In the world of tabletop RPGs, the fantasy setting is king. After all, the genre started with Dungeons and Dragons, which was quickly followed by multiple successor games. When Star Wars came on the scene, many game makers sought to make games capitalizing on this new space opera trend. However, in the midst of all this, there has never been a strong pull for good, straight forward science fiction RPG. The latest Star Trek RPG, Star Trek Adventures, aims to service that segment. Read on to see what we thought about it.
The system is a interesting derivation on a standard d20 game
I’ve always been a massive Star Trek fan, but had never played a Star Trek RPG before (the last one anyone remembers is the old FASA game, which ran out of print in 1989), so I was excited to try it. To begin, Star Trek Adventures is a d20 RPG in the sense the you roll twenty sided dice, but that’s where the similarities end. It uses Modiphius’s 2d20 system which drops all other dice for d20s and the occasional d6. To see how this system works in STA, let’s say you need to fire your phaser. You look at your characters control attribute and security disciple (they’re two sets of stats in this game). You add those two stats together and that determines what your character has to roll in order to succeed. If your control is 9 and your security is 3, then you need to roll a 12 or lower on the dice for it to be considered a success. Each task your perform, whether it’s firing phasers, scanning for anomalies, or successfully ejecting the warp core requires a certain number of these dice to succeed in order for you to actually succeed. So, let’s say you need to get 2 successes to fire a phaser and hit. If you roll two dice (which is what you do for every task) then you have to roll a 12 or lower on both dice.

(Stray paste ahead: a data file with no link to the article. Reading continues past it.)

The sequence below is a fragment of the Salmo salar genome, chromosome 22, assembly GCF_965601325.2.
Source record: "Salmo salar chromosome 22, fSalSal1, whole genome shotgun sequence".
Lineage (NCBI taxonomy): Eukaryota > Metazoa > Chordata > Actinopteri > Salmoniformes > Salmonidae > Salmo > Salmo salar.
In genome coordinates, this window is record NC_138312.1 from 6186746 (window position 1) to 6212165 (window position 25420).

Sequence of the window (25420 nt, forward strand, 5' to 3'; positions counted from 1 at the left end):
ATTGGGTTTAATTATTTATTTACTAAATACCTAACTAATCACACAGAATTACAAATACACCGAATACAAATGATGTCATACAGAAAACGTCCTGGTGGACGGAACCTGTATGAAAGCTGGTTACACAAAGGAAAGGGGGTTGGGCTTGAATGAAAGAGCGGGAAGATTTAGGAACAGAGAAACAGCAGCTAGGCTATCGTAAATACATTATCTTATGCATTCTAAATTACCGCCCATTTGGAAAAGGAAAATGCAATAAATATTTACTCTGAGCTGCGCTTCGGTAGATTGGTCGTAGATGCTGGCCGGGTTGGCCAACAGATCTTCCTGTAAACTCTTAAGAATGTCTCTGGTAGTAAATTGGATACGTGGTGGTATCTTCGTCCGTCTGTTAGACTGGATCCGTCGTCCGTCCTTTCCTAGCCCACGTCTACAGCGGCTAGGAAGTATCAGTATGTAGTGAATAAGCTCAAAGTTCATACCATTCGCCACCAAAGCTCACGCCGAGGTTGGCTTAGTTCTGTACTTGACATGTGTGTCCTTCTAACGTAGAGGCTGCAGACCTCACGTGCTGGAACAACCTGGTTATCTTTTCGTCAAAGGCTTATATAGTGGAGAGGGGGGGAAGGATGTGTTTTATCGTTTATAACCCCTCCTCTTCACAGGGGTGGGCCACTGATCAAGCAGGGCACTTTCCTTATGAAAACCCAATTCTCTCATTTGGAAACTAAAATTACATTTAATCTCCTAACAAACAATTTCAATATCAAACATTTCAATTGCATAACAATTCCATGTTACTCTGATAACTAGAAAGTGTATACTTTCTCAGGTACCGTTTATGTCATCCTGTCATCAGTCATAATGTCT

I know it seems like a lot, based on how those sentences come together, but after you play the game for ten minutes understanding what you need to roll comes incredibly easy. At it’s most basic level the 2d20 system dramatically speeds up the game and significantly improves how the game flows from player to player. It makes it very easy for gamemasters to make control DCs on the fly based on what the players are doing instead of telling the players they can’t do said thing because they didn’t anticipate the player’s actions.
The core book is a work of art
Seriously, the glossy black pages on white text are very appealing. The quality of the printing and binding of the core I purchased at Gencon surpasses what I have expected from game companies these days. It looks and feels like a high quality textbook, and that’s before you even get to the actual artwork, which itself is magnificent. They also utilize the existing design scheme of The Next Generation era of TV, including the look of LCARS.
The thing I enjoy most about the core rulebook is that nearly the first 100 pages are dedicated to creating the setting for the game. The game and the core start with the idea that it is taking place in 2371, which is a very specific timeframe for Star Trek. It’s the year that the USS Voyager gets lost in the Delta Quadrant. It’s the year the Dominion are discovered. It’s the year the Klingons pull out of their alliance with the Federation. It’s the year the Enterprise-D is destroyed in Star Trek Generations. This opens up any number of entry points for gamemasters to create their own home-brew campaigns.